Cops Ready to Bust the San Francisco Street Food Scene; What Vendors Must Do to Adapt
Update: Thursday, June 11, 2009 @ 10:27AM – John Birdsall from SFoodie reports on invitation-only tweets from street food vendors and gives a shout out to my suggestions given in this article.
Update: Tuesday, June 9, 2009 @ 2:56PM – Blogger Matthew Cohen chimes in and suggests that the street food vendors partner with existing bars, restaurants, and storefronts, because “the way to preserve its vibrancy isn’t to take it more underground.“
Update: Tuesday, June 9, 2009 @ 9:35AM – John Birdsall from SFoodie reports that the cops may have arrived due to a crowd complaint.
It’s no secret that the biggest trend to hit the San Francisco food scene has been street food, espcially in the Mission district. Not just your typical hot dog vendors and taco trucks, but high quality treats showcasing local ingredients being hawked on the streets by professional chefs, entrepreneurs, and hobbyists. There’s the Creme Brulee Cart, Magic Curry Kart, SexySoupCart, Amuse Bouche, SF Moo Moo Cakes, and of course the legendary bacon wrapped hot dog carts, among many others. San Francisco is a city world renowned for its cutting edge and diverse cuisine, but it is well behind in the street food scene compared to the likes of New York, Bangkok, Barcelona, and Mexico City, just to name a few. With what seems like a new street food vendor joining the party every week, the future of a bustling street food industry would seem inevitable, until the police decided to get involved.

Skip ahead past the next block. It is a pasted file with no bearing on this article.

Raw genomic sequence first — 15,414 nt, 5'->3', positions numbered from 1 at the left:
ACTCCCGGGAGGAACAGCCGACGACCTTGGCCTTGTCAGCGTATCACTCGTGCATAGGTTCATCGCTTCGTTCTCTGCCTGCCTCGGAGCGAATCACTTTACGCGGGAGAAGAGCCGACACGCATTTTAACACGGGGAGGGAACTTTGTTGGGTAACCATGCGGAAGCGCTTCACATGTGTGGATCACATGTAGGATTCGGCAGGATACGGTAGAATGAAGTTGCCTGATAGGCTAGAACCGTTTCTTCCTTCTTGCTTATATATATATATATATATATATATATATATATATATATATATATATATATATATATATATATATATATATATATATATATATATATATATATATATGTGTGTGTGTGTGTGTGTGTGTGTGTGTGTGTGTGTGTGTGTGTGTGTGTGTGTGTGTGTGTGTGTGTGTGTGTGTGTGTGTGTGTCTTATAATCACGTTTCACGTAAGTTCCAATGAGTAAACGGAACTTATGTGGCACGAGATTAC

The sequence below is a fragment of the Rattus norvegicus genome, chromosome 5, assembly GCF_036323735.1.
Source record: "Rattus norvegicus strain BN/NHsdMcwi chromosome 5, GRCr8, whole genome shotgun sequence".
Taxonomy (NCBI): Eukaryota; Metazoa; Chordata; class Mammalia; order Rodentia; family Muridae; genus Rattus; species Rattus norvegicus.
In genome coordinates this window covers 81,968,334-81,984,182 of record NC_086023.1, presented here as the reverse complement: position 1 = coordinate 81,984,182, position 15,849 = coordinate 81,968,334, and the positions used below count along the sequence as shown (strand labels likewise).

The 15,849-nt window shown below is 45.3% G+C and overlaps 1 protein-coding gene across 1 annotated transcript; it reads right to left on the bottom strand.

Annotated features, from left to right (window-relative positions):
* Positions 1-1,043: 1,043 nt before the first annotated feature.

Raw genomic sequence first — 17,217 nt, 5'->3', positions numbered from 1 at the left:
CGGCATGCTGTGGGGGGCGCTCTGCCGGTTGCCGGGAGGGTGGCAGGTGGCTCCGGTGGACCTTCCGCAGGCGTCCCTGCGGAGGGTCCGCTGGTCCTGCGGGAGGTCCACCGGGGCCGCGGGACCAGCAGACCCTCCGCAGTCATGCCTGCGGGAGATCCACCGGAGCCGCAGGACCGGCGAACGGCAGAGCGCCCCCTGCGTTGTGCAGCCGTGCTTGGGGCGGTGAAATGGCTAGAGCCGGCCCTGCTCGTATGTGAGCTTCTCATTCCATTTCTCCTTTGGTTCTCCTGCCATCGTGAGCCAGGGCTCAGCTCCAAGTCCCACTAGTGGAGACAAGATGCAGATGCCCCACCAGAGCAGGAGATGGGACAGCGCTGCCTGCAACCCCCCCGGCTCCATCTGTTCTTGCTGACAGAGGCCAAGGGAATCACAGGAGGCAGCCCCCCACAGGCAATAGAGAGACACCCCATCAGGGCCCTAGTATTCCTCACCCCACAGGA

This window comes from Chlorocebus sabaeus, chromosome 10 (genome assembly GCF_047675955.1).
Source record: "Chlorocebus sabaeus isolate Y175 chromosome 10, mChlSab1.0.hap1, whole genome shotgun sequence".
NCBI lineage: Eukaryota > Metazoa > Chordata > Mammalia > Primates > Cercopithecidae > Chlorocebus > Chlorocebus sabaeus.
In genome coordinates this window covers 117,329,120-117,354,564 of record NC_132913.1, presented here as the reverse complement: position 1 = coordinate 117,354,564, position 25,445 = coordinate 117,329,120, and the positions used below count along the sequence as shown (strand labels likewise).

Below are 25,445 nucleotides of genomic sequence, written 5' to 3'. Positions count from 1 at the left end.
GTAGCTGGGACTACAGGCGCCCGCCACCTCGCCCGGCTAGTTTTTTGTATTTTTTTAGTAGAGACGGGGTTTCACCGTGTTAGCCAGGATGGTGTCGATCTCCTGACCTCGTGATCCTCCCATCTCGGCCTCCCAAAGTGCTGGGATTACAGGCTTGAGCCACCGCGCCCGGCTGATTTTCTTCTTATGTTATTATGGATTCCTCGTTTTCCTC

Last Thursday I went to pay a visit to the SexySoupCart with Anne, in hopes of trying the Carrot Ginger Coconut Soup with Baguette (very good, but that’s a different article altogether). When we arrived, there was a good crowd of people but it looked like she was packing up the cart. When asked, she said the cops came and told her to pack it up, though without a fine. Unfortunate for her, but Anne and I still lucked out and snatched up the second to last serving of soup!
Ironically, earlier that day the SFoodie blog on SF Weekly posted an article suggesting that the police may begin cracking down on the street food vendors because of a lack of permits and regulation by the Health Department. In a follow up article on the SFoodie blog, John Birdsall breaks down the cost of acquiring said permit:
Getting the proper permits to be a pushcart vendor can seem prohibitively pricey to underground vendors. The Department of Public Health requires applicants to submit for a permit to operate, a sanitation certificate, and a fire marshall application. The fee for a pushcart on private property costs $737, on top of an environmental health application fee of $298.
So what are they supposed to do now, with the police and Health Department apparently following them on Twitter and being notified of their whereabouts? I gave this much thought, and decided that these may be the best options to preserve what many of us have come to love and enjoy.